McCarron News Conference Transcript

AJ McCarron News Conference

December 23, 2015

Paul Brown Stadium

What was your learning experience from the Steelers game to the 49ers game?

            "I think the biggest thing was turnovers, for sure. I had some in the first game that was just not me, but you make those mistakes and you have to learn from them. In my situation, I've got to learn from them quick and play better. I felt like we did that as an offense in the San Fran game and me personally, I felt like I did a better job of playing well and taking care of the ball."

Does this week feel different, with the Monday night game and all that's at stake?

            "To me, I don't think it feels any different. It's another football game. Go out, the field's still 120 yards and 53 1/2 or whatever it is wide. Just going out and playing football. It's the media's job and the fans, to blow the game up. But our mindset should be that it's another game. It's just like San Fran, where we're going into a hostile environment, and we've got to have each other's backs, and take care of the football and give us a chance to win the game."

How nice is it to have full complement back on offense potentially with Tyler Eifert and AJ (Green)?

            "Well yeah, it's always nice to have those guys full-time for sure, but I thought the guys that stepped in did a good job  when we had to switch Marvin Jones and Mo (Sanu) up, and TK (Tyler Kroft) was coming in there (replacing Eifert). Everybody stepped up the way they were supposed to and did an unbelievable job. As coach has said all year long, next man up, that's our mentality, and I thought we did an excellent job of that. If we have A.J. and Eifert, it's going to be unbelievable. Definitely not going to complain having those guys. But if we don't, like coach says, next man up and let's go take care of business."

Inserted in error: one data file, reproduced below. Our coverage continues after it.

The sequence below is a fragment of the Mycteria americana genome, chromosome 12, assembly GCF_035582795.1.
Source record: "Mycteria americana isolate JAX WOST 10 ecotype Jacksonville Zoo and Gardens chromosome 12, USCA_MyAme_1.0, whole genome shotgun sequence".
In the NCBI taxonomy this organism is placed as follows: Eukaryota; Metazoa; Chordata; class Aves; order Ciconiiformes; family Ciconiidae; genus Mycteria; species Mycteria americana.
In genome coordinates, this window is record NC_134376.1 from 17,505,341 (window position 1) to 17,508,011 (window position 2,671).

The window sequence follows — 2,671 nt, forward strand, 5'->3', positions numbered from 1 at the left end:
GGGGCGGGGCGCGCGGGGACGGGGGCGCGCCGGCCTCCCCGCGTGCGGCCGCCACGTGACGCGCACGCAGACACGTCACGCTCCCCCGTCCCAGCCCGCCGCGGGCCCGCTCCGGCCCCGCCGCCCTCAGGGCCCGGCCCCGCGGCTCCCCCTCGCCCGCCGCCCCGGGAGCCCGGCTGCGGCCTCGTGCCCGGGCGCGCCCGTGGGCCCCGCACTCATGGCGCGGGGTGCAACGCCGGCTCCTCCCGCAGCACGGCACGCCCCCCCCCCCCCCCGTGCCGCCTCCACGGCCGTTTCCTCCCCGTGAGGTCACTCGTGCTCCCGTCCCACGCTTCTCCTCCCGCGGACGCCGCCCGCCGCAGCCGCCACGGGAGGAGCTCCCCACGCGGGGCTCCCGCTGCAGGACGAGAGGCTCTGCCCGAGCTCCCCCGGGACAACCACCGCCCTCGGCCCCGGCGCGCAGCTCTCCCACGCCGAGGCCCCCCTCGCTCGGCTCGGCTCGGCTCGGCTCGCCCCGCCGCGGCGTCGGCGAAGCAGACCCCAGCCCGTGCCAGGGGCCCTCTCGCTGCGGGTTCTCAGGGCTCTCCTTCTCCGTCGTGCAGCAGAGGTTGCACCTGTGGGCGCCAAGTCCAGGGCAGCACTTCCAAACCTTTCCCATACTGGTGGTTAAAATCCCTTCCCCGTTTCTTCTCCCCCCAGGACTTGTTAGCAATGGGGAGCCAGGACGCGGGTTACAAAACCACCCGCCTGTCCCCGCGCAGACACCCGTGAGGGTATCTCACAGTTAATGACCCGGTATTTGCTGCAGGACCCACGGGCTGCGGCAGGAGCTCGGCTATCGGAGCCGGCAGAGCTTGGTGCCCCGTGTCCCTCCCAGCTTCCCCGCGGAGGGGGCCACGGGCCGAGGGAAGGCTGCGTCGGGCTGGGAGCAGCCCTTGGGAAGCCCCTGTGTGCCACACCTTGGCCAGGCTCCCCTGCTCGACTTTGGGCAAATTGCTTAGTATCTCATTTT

Do you quarterback differently at home than on the road?

            "I don't know. I don't think so. I think you're just playing to the game. Like the San Fran game, they were turning the ball over and I knew the biggest thing for us was to take care of the football, and we were going to put ourselves in a situation to win the ballgame. So I think it just really varies on how the game's going. If you can take some more chances or not, managing the game."

When people talk about 'managing the game,' you don't mind that term do you?     

            "Yeah, I think first and foremost, I'm not trying to compare myself to any quarterback, but all great quarterbacks -- I'm not calling myself a great quarterback -- just saying all the great quarterbacks in the history of the NFL have been a game manager of some sort, whether it's knowing the clock, knowing the situation, when to take a sack, when to throw the ball away, when you can take a little more risk, when not to. There's a bunch of different aspects that go into that thinking and that thought process. I don't view it as a negative at all. Me personally, I've never viewed it as a negative. Even in college, I took it as a compliment. When you win ballgames, people can say whatever they want as long as you win."

Is the biggest learning curve in the NFL knowing when to take that chance, because the windows of opportunity are so small because of the speed on defense?